Cheyenne on thin ice with NB Harbor Commission
NEWPORT BEACH — Cheyenne is on the verge of wearing out its welcome as a deadlocked Newport Beach Harbor Commission failed to reach a consensus or mandate of whether the experimental catamaran should be allowed to remain in the bay.
Three of seven harbor commissioners wanted to give Cheyenne owner Chris Welsh another extension to determine whether he can complete his project and head out on a planned expedition. The other three commissioners said they ran out of patience. One commissioner recused himself from the vote.
Welsh, who hopes to sail Cheyenne to the deepest points of the Arctic, Atlantic, Indian, Pacific and Southern oceans, said the catamaran would be in Monterey for testing by the first week of January 2016, then head west to begin the “Five Dives” expedition. Newport Beach, however, might not be base of the visit and expedition.
“The dome work has been longer than anticipated,” said Welsh, adding the dome would be ready within a few weeks. “We’re eager to get this going.”
At least three commissioners did not share Welsh’s optimism, as they pointed out that Welsh told commissioners the dome was weeks away from being completed during last month’s meeting.
Commissioner Duncan McIntosh questioned if Welsh was any closer to having Cheyenne ready for his ambitious expedition than when the advisory board granted him an extension last November.
There was also a question of whether Cheyenne actually presented any benefit or value to Newport Beach.
“To this point I’ve seen no tangential benefit to the city. I haven’t seen the progress I’ve expected,” Commissioner Paul Blank said.
Blank added Welsh should be asked to leave the harbor immediately but be allowed to re-apply for a mooring once his project is actually ready to go.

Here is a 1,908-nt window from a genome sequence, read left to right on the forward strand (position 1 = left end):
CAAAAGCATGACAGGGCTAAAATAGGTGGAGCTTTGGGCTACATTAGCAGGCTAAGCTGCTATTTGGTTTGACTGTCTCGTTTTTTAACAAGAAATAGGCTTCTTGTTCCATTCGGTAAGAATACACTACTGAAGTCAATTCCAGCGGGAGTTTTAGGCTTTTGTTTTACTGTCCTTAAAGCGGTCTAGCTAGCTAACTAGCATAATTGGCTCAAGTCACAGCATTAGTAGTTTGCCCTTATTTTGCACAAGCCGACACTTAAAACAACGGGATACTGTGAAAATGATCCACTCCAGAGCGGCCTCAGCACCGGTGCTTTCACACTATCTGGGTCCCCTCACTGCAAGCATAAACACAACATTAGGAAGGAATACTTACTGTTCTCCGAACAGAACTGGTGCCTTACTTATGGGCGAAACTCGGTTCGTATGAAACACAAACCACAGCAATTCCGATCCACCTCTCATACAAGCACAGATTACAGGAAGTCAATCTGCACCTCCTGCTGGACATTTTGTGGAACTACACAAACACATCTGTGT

Also displeased with Welsh’s progress was Commissioner Doug West, who said the catamaran owner should have taken the initiative to tell the city how it benefits from his expedition. Earlier in the meeting, Welsh admitted he never explored how Cheyenne would be a benefit to Newport Beach but expressed an interest to meet with commissioners and City Council members to come up with a plan.
“This has gone on for so many extensions,” West said. “I think we’ve come to an end with this.”
Two commissioners — William Kenney and Joe Stapleton — were vocally supportive of Welsh’s work and believed he deserved one more extension.
Kenney believed Cheyenne has significant promotional value for Newport Beach. Meanwhile, Stapleton said he understood his colleagues’ concerns but believed Welsh was very close from realizing his ambitious plan, hence providing Newport Beach with a “huge opportunity.”
“I’d love to see this project come to fruition and Newport Beach get the credit it deserves,” Stapleton said, adding he believed Welsh was on the “5-yard line” and the city would share the credit of Welsh’s exploration.